The Concept of Anxiety (1844)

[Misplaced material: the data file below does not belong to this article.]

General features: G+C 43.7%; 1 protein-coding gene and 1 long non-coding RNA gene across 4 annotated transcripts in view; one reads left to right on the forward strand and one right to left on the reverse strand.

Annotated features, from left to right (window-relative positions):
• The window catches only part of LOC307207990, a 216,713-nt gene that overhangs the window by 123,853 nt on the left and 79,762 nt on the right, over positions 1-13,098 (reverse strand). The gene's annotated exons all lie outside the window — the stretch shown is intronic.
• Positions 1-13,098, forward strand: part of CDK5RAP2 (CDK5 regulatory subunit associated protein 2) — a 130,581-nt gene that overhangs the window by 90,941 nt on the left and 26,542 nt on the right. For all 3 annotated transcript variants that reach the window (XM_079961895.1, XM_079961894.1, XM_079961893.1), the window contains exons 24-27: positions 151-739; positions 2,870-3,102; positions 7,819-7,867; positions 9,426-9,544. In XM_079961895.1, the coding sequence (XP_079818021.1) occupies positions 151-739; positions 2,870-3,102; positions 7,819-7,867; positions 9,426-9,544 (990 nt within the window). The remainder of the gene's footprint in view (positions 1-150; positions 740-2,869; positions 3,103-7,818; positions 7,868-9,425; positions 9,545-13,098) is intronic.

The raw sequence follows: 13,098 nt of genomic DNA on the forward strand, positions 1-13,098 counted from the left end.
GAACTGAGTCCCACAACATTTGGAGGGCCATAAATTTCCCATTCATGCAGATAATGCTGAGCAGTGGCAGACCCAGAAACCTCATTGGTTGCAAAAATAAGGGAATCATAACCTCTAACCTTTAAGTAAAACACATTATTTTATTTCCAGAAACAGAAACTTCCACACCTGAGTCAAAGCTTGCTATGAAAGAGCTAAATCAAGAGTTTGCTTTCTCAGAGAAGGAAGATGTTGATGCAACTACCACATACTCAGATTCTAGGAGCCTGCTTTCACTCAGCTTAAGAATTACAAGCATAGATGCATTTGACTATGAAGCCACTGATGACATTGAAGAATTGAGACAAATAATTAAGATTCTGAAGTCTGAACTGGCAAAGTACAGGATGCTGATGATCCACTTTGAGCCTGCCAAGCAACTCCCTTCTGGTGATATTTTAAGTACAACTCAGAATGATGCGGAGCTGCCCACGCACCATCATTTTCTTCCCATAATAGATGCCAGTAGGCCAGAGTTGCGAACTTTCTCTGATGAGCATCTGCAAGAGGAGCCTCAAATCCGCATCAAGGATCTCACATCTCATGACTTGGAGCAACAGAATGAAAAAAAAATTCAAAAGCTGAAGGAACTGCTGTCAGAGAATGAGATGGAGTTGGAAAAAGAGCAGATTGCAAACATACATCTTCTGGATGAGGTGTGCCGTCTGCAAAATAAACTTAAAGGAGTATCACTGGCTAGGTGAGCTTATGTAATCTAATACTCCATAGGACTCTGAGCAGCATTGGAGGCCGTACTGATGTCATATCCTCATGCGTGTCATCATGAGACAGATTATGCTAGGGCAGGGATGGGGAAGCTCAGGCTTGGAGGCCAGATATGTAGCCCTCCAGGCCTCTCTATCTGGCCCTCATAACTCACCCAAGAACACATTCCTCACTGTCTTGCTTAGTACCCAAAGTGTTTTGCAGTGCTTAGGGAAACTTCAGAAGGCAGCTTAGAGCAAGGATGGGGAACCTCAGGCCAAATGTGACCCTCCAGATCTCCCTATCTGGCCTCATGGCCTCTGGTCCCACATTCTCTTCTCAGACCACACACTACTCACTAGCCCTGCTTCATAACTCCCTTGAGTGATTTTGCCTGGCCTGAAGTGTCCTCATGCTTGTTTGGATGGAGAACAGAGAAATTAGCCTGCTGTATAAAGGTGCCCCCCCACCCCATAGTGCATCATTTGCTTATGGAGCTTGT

Pursuing the term “psychology” chronologically through Kierkegaard’s published titles may lead us to quite unexpected results. One such unpredictable aspect of this arises from the method applied in this present investigation. Starting from a formal perspective was necessary in approaching a text that appeared to be more united by digressions in all directions than any other obvious unifying feature. This resulted in some form of understanding, which, however, is certainly not comprehensive when it comes to all the layers that may be revealed in Repetition. On the other hand, we must admit that the ambiguity in this term “repetition” intuitively seems to have much to do with the nature of psychology itself—such that if Kierkegaard’s “psychology” primarily refers to the relationship between experiences and their representations, the term seems to fit very well with a conceptualization of what psychology is seen to be about today.